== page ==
Future Reflections January/February 1983, Vol. 2 No. 1
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In the July "Myths & Facts ..." feature, we printed an excerpt from Dr. Jernigan's article, "A Definition of Blindness." We then promised to follow that in the Oct/Nov issue with some more discussion about myths and facts relating to partial vision. We did not have space in the Oct/Nov issue to do that, so we are doing it in this issue. We do suggest that you read, or re-read, the "Definition of Blindness" from the July issue. If you do not have that issue, you may order it at no cost, by writing to:
Barbara Cheadle, Editor
Jefferson City, MO 65102
If my child has some usable sight, he should certainly rely on that sight at every opportunity. If we expect him to use Braille or other blind techniques, we are making him blind when he really isn't.
The methods your child uses in school and in life do not change his physical characteristics. If his vision is, say 20/200, it will be 20/200 regardless of whether he reads print or Braille.
What is affected by methods, though, is his achievement and cempetence. Let's say he can read 100 words per minute in large print, and could learn to read several hundred words per minute in Braille (a common situation). The choice is not, "Will he be more blind or less blind?" The choice is, "Will he be able to achieve more things, more easily, by using efficient techniques -- or will he be severely limited by trying to use sight when it is inadequate?" Or, putting it another way, "Will he be a capable blind person or a not-so-capable blind person?"
He is not any "less blind" if he struggles to use sighted techniques which are not suitable for him. Of course, the use of vision should be encouraged where it is efficient and appropriate to do so.
Only those who are totally blind can receive services from agencies and teachers for the blind.
Anyone who has real difficulty using vision to perform the activities of daily life is probably eligible for such services. Inquire of your local agencies, and ask the National Federation of the Blind for help in resolving any problems of eligibility.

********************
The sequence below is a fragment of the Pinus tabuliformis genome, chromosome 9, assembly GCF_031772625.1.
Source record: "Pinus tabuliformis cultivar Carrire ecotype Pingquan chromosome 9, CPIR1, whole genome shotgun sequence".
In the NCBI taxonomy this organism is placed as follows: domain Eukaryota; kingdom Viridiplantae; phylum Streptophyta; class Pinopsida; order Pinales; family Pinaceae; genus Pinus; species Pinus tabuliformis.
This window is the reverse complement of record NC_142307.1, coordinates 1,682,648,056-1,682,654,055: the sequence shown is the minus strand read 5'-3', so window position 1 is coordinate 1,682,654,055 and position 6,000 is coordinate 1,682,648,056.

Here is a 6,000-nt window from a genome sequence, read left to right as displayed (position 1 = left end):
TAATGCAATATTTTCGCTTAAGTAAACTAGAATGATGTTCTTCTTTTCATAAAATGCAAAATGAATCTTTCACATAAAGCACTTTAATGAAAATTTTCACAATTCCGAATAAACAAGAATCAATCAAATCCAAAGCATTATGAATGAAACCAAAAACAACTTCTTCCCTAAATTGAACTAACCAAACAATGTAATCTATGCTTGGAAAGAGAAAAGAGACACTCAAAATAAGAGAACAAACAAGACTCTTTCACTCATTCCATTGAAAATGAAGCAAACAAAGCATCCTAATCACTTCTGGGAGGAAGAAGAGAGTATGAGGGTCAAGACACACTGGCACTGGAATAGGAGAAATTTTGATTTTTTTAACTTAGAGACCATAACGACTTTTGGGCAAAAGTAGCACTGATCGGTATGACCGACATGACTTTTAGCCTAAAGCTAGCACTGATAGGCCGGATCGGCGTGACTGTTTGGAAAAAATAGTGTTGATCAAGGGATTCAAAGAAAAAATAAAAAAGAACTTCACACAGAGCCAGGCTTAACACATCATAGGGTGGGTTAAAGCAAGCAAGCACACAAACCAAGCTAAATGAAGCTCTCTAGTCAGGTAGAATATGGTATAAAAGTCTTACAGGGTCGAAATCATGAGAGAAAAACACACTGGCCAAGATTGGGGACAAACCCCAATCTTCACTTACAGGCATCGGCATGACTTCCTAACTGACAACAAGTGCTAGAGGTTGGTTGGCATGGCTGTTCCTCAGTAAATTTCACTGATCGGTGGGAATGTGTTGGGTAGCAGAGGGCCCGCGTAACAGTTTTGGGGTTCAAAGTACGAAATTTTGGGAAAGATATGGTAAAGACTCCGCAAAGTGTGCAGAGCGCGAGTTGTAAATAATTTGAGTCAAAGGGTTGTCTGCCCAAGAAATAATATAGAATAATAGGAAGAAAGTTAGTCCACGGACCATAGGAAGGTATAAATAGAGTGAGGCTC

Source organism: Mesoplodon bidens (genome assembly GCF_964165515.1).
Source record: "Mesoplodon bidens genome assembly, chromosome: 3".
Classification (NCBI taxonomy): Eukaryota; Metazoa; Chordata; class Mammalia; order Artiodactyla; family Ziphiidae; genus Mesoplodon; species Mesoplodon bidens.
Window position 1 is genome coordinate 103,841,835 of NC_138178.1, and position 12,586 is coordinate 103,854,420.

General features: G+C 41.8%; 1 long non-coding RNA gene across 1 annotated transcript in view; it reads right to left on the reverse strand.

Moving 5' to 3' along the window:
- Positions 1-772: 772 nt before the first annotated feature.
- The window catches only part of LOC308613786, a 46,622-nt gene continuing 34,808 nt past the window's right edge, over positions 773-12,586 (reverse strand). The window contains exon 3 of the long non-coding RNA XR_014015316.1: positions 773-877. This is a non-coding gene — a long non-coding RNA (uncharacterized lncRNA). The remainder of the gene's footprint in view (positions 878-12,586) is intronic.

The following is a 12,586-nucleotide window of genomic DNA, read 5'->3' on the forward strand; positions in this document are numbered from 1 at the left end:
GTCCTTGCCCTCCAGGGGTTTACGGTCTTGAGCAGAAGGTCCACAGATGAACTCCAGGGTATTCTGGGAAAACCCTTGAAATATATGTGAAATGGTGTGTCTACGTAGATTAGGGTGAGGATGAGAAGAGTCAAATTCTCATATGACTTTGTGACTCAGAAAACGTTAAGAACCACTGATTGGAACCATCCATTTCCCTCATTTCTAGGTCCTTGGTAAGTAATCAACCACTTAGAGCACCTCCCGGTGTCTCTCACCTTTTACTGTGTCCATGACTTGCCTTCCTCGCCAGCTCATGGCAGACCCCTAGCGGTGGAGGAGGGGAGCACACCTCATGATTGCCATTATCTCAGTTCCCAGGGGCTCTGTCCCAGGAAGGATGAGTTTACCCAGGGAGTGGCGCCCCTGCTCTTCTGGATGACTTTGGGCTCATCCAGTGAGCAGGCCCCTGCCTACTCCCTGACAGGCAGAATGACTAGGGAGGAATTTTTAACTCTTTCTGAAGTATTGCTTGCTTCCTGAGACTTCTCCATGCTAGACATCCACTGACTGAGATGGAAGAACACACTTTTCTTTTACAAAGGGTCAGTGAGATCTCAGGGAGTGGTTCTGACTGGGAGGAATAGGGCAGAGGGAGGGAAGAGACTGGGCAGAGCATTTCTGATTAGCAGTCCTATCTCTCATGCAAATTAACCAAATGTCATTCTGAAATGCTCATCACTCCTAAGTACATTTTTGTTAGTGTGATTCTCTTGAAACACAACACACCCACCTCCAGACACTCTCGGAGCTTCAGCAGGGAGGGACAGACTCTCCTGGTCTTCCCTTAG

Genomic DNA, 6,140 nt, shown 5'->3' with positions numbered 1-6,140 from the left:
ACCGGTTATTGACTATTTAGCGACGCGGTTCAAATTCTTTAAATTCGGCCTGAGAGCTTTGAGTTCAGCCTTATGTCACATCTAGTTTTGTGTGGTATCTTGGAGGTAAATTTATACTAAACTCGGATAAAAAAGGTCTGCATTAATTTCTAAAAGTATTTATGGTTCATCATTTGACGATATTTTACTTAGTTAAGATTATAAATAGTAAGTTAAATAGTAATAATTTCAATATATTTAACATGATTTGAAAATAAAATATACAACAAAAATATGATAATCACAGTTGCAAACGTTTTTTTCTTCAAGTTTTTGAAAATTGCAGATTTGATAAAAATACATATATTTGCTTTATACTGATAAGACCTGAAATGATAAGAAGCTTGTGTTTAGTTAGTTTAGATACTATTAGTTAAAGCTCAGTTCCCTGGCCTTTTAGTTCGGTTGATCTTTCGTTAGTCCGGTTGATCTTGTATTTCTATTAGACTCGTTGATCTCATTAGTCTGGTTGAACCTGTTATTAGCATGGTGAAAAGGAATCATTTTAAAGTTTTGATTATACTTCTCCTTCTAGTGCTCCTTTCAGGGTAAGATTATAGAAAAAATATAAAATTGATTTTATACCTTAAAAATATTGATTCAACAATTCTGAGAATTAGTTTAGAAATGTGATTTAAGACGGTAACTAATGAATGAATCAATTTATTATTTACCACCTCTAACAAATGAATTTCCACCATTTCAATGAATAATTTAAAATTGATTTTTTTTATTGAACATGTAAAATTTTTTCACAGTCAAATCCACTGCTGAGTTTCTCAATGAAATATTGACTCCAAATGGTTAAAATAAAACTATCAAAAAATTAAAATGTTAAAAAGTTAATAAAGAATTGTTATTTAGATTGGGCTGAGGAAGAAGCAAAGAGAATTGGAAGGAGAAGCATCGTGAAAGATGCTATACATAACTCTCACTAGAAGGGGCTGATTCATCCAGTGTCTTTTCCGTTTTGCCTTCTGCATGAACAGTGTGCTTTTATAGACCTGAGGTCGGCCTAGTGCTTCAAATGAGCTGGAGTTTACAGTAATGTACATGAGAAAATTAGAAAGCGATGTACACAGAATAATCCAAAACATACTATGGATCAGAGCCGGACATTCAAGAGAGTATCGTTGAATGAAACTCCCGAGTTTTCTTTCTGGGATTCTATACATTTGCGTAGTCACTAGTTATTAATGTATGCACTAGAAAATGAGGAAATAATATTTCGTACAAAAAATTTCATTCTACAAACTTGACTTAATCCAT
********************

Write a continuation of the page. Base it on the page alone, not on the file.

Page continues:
When a child with some sight hears the word "blind" applied to her, she will certainly be discouraged and frightened. Therefore we should avoid using the word "blind" and instead use a term such as "visually impaired."
In the first place, a child views blindness in the way in which she has been taught and shown examples. If the youngster has met competent and personable blind people; and if the word "blind" is used in a matter-of-fact way, as though describing height or any other characteristic, then she will probably not find the term upsetting. If, on the other hand, there are no competent persons on the scene who really rely on blind techniques; and adults go to great lengths to avoid using the word "blind", then the youngsters will learn that there is much fear and shame associated with blindness.
Indeed, the youngster may actually be reassured to be regarded as "blind". This helps her to realize that she is not expected to rely on her sight when it is inadequate. It frees her to learn and develop alternative techniques not based on sight.
If the rules don't say that you have to be totally blind to receive services from an agency for the blind, then they at least say that your vision must be 20/200 or less.
The visual acuity figure 20/200 is indeed a part of the definition of legal blindness in regards to eligibility for some services. However, the full phrasing of that definition also includes persons with a severely restricted field of vision. Again, in practice, agencies are generally able to serve all those who have real difficulty using vision to perform the activities of daily life, as well as those who are losing vision and soon will have such difficulty.